The Little Robber Girl
The Boy Who Cried Wolf
AMERICAN INDIAN STORIES
Animal Sketches And Stories
Blondine Bonne Biche and Beau Minon
BRER RABBIT and HIS NEIGHBORS
CHINESE MOTHER-GOOSE RHYMES
FABLES FOR CHILDREN
FABLES FROM INDIA
FATHER PLAYS AND MOTHER PLAYS
FIRST STORIES FOR VERY LITTLE FOLK
For Classes Ii. And Iii.
For Classes Iv. And V.
For Kindergarten And Class I.
FUN FOR VERY LITTLE FOLK
Good Little Henry
JAPANESE AND OTHER ORIENTAL TALES]
Jean De La Fontaine
King Alexander's Adventures
KINGS AND WARRIORS
LAND AND WATER FAIRIES
Lessons From Nature
LITTLE STORIES that GROW BIG
MODERN FAIRY TALES
MOTHER GOOSE CONTINUED
MOTHER GOOSE JINGLES
MOTHER GOOSE SONGS AND STORIES
Myths And Legends
NEGLECT THE FIRE
ON POPULAR EDUCATION
PLACES AND FAMILIES
Poems Of Nature
RESURRECTION DAY (EASTER)
RHYMES CONCERNING "MOTHER"
RIDING SONGS for FATHER'S KNEE
ROMANCES OF THE MIDDLE AGES
SAINT VALENTINE'S DAY
Selections From The Bible
SLEEPY-TIME SONGS AND STORIES
Some Children's Poets
Songs Of Life
STORIES BY FAVORITE AMERICAN WRITERS
STORIES FOR CHILDREN
STORIES for LITTLE BOYS
STORIES FROM BOTANY
STORIES FROM GREAT BRITAIN
STORIES FROM IRELAND
STORIES FROM PHYSICS
STORIES FROM SCANDINAVIA
STORIES FROM ZOOLOGY
STORIES _for_ LITTLE GIRLS
THE DAYS OF THE WEEK
The King Of The Golden River; Or, The Black Brothers
The Little Grey Mouse
THE OLD FAIRY TALES
The Princess Rosette
THE THREE HERMITS
THE TWO OLD MEN
UNCLES AND AUNTS AND OTHER RELATIVES
VERSES ABOUT FAIRIES
WHAT MEN LIVE BY
WHERE LOVE IS, THERE GOD IS ALSO
When Jack Frost Was Young
from Sandman's Goodnight Stories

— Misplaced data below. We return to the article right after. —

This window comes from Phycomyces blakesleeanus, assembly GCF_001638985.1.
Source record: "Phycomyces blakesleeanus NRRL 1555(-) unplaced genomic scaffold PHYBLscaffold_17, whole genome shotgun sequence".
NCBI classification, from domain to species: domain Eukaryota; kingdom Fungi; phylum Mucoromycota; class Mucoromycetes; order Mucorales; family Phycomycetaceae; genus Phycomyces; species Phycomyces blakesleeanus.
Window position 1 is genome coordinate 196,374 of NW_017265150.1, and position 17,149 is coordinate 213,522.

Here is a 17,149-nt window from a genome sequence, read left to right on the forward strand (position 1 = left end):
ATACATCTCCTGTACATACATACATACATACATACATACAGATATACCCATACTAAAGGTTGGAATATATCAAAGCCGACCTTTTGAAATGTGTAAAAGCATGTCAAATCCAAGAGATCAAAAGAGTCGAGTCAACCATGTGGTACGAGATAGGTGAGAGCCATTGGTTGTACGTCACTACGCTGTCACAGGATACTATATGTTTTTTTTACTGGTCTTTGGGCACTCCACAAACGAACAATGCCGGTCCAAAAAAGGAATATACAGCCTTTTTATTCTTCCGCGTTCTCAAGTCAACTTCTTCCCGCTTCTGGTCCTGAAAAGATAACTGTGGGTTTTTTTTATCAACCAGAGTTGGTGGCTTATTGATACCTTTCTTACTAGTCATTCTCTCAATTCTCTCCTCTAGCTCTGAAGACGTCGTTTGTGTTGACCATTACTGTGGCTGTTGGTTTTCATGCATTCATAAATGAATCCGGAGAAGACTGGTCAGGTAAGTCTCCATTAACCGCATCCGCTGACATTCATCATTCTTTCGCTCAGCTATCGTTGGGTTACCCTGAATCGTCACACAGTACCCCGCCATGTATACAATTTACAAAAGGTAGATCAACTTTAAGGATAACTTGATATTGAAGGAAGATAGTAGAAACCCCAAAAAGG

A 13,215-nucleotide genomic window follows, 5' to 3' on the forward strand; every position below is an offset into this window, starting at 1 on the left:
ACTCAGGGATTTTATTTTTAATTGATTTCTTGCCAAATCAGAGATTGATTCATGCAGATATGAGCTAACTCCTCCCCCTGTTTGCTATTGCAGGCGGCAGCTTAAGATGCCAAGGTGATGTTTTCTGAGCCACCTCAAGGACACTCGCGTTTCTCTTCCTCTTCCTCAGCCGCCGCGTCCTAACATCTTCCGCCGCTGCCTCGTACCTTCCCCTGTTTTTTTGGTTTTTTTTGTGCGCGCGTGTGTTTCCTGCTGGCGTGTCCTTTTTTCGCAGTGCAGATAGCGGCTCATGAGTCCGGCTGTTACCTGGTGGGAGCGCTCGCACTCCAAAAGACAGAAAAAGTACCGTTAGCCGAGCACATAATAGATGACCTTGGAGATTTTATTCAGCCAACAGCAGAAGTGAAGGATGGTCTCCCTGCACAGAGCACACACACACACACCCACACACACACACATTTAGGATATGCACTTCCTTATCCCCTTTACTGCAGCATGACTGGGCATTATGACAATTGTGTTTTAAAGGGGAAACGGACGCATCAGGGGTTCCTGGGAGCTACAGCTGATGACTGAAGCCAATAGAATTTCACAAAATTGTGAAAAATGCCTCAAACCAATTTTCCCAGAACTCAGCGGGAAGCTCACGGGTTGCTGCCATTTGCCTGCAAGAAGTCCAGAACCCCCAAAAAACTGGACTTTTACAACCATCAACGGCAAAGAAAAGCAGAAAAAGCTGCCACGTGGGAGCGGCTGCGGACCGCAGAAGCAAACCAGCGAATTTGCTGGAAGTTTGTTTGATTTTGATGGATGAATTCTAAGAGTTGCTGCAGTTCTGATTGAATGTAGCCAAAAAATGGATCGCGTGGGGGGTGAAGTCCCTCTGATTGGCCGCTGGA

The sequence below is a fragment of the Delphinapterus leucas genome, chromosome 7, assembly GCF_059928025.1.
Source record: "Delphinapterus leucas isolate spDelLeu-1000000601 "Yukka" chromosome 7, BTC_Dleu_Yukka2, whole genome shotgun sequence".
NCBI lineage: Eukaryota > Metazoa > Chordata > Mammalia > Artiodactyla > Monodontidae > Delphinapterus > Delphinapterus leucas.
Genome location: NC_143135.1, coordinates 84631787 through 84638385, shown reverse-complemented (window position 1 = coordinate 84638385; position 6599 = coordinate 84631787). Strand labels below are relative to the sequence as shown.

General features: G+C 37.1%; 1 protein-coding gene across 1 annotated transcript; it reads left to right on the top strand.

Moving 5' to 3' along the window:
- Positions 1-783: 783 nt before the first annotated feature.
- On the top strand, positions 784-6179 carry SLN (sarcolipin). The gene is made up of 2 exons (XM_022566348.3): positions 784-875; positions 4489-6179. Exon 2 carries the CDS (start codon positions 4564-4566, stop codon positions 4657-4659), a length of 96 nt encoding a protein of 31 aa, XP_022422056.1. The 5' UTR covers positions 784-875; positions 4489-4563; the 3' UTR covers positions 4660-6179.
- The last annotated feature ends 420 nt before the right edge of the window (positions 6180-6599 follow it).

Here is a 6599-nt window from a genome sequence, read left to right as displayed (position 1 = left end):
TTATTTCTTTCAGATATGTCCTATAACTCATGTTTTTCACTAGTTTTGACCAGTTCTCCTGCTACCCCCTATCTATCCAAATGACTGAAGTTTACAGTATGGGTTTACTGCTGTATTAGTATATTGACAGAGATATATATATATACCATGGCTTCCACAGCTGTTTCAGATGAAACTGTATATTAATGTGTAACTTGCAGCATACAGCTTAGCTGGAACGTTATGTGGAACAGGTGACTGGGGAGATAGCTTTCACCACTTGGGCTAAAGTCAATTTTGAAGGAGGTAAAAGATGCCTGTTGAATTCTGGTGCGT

Not that he is old now, for Jack is a snappy, bright fellow, and will
never really grow old--that is, in anything but experience.
And that is exactly what this story is about, the time when Jack Frost
was young in experience and would not listen to his mother, old Madam
One morning he awoke and hustled about with a will, and Madam North
Wind, who had not yet begun to arise early in the morning, was aroused
from her slumbers.
"Whatever are you doing, making such a noise at this time in the
morning?" she asked her son.
"It is time I was on my round," said Jack Frost, in a snappy, sharp
tone. "I mean to begin early and not let all the farmers get ahead of
me and get their corn and pumpkins and such things in the barn.
"They will have to look out for me, I tell you, mother. I am a sharp,
snappy young fellow, and they must know it."
"You go back to your bed," said old Madam North Wind. "It is not time
for frosts yet. You should not begin your rounds for another two weeks
"Oh, mother, you are so old-fashioned," said Jack Frost. "I want to be
up and doing. Those farmers think they know everything there is to
know about the weather, and I want to show them I am too smart for
them. I shall start off to-night."
"You listen to me if you do not wish to spoil all your beautiful
colored pictures, Jack," said his mother. "I may be old-fashioned, but
I know what the beauty of your work is worth, and if you do not wish to